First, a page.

BY LUIS GRONDA
In its 100-plus years of existence, the Briarwood Organization has left its mark on Queens, developing many properties in the Borough and throughout the rest of the City.
The company, actually based in Bayside despite being named after the mid-Queens neighborhood, started off as a builder of one-and two-family homes, but has since evolved into one of the most well-known and respected developers in New York.
According to its website, Briarwood has developed more than five million square feet of mixed-use, residential and retail space throughout the five boroughs, at a total value of around one billion dollars.
Some developments the company has worked on includes Briarwood Plaza and Briarwood Plaza II, both commercial office spaces in Bayside; Archbishop Molloy High School in Briarwood and the Hatton Funeral Home in Bayside, which was the first building the company ever built, according to one of its senior principal and co-owners, Vincent Riso.
The Briarwood Plaza II project was completed not too long ago and serves as a companion to the Briarwood Plaza that houses the company’s headquarters.
Briarwood has also won numerous awards throughout its history, including Excellence in Design and Construction from the Queens and Bronx Building Association in 2013 and Excellence in Design from the Queens Chamber of Commerce.
Regarding the future of the City’s housing and real estate market, Riso said companies like his are waiting for Mayor Bill de Blasio’s rules and regulations on affordable housing, because that will tell him how they are able to build housing projects in the City moving forward.
De Blasio has turned his latest agenda push to the affordable housing market, which includes unveiling his new plan for that on Thursday. The Mayor plans to create about 200,000 units of affordable housing over the next 10 years.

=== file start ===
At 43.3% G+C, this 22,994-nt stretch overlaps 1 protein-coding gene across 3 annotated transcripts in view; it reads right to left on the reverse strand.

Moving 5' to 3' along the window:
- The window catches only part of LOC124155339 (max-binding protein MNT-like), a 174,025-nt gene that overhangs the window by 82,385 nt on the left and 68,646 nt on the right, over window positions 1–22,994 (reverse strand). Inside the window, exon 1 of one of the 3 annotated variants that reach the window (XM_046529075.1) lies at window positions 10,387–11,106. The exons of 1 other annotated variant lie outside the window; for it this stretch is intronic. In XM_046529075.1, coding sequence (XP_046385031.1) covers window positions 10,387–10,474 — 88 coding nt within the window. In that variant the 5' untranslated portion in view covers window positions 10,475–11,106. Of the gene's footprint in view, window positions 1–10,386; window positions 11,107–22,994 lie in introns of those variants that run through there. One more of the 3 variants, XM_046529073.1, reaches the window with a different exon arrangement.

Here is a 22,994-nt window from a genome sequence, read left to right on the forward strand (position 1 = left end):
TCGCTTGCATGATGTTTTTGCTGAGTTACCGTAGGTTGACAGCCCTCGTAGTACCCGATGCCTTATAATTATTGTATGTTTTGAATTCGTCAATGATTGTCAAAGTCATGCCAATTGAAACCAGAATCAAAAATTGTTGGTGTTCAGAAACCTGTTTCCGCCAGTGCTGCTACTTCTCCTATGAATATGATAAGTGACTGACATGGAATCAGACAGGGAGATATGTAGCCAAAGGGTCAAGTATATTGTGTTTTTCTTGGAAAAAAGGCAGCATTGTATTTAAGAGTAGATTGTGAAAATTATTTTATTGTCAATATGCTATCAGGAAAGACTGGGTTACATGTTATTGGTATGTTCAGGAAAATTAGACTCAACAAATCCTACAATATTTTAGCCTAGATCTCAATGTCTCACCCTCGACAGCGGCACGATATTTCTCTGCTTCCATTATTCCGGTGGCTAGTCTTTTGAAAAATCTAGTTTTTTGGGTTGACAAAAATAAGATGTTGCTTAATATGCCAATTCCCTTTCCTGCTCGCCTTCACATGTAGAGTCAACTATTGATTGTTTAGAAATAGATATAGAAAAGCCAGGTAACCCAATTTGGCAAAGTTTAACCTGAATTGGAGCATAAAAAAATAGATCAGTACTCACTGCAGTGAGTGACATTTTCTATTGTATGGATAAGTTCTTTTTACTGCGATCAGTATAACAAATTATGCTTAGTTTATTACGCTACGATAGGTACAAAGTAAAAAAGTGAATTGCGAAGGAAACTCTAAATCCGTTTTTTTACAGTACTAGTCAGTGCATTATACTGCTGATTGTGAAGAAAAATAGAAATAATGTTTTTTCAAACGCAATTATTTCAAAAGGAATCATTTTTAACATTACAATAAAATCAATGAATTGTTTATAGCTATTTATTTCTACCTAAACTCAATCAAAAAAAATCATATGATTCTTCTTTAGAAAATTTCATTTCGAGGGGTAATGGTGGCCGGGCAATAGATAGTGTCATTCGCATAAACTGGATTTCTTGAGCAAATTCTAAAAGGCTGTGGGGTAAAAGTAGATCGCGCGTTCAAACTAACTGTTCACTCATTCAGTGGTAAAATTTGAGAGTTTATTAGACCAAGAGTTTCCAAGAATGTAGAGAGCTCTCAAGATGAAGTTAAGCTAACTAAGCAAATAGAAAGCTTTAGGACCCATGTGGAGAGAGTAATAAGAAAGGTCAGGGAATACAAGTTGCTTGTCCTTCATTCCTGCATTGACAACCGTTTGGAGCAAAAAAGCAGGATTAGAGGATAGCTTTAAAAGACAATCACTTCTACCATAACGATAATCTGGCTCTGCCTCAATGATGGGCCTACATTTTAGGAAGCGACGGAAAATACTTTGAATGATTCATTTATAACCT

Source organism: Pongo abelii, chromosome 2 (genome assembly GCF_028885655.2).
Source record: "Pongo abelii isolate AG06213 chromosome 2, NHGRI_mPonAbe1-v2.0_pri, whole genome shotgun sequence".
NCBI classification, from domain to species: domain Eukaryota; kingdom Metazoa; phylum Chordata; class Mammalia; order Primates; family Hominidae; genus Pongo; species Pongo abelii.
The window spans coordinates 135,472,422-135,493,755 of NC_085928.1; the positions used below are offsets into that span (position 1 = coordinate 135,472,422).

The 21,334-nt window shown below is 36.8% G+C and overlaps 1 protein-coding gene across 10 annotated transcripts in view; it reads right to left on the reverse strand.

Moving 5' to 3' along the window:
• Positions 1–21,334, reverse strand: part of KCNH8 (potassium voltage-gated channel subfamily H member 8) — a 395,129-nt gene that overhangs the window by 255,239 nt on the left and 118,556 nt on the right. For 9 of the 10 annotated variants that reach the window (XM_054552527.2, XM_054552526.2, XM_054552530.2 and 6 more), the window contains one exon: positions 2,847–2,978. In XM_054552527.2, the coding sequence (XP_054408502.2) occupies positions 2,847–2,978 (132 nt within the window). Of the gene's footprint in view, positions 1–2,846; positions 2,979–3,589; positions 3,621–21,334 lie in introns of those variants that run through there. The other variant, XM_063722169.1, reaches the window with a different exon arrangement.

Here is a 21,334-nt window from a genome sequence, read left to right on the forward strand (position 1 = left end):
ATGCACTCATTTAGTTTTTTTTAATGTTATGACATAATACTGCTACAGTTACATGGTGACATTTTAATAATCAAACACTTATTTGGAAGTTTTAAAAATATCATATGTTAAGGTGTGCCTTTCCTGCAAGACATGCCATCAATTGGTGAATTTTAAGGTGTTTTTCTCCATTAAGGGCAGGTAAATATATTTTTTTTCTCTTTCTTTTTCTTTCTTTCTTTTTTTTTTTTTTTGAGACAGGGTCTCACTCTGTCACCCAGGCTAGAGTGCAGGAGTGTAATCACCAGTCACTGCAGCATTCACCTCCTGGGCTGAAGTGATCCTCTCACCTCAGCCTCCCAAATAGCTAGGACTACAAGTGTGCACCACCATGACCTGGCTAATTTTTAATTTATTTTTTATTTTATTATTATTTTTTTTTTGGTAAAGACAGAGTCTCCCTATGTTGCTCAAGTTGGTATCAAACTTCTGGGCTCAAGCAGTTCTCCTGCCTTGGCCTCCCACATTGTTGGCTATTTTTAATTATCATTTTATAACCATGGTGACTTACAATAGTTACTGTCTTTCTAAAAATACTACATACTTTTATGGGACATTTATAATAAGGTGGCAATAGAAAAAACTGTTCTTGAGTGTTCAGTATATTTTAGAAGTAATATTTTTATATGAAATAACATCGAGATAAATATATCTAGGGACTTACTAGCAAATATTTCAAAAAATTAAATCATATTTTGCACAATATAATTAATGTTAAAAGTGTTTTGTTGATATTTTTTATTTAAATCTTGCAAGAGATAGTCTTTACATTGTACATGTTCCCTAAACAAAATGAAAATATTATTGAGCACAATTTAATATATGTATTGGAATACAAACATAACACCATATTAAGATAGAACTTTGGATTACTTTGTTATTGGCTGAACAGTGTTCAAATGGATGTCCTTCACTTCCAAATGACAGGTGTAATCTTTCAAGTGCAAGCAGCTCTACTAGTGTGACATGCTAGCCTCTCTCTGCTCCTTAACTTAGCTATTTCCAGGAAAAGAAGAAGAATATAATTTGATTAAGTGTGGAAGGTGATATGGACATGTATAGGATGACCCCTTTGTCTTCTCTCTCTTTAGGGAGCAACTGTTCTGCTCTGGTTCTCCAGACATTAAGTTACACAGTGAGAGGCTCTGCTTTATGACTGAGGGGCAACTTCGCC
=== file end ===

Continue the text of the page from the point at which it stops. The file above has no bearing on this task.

Although many details are not known as of press time, he did outline what he would like to do with housing in the City on his campaign website. The ideas listed there mandating building affordable housing in areas that are rezoned, converting vacant properties to affordable housing and bringing basements into the housing legal system to make it safer for people to live in.
Riso said many developing companies could stand to benefit if the Mayor’s plans go through.
“There is always a need for apartments and housing in New York City. That market is always strong,” he said.
When asked about potentially legalizing basement apartments, Riso said he finds that “difficult to imagine” because of the potential safety hazards that it could bring. Concerns about the basement apartments that have been raised in the past include increasing population density in areas that would have those types of apartments, as well as improper ventilation.
As for what is next on the docket for Briarwood, Riso said that although most of their current projects are outside of Queens, they are looking at two Borough neighborhoods, Jamaica and Woodside, as areas they hope to focus on.
He said both, and Jamaica in particular, are up and coming areas that call for more housing to be built. When discussing Jamaica, he said the Southeast Queens neighborhood has a terrific business district that is very attractive for developers like Briarwood.
Reach Luis Gronda at (718) 357-7400, Ext. 127, email@example.com, or @luisgronda.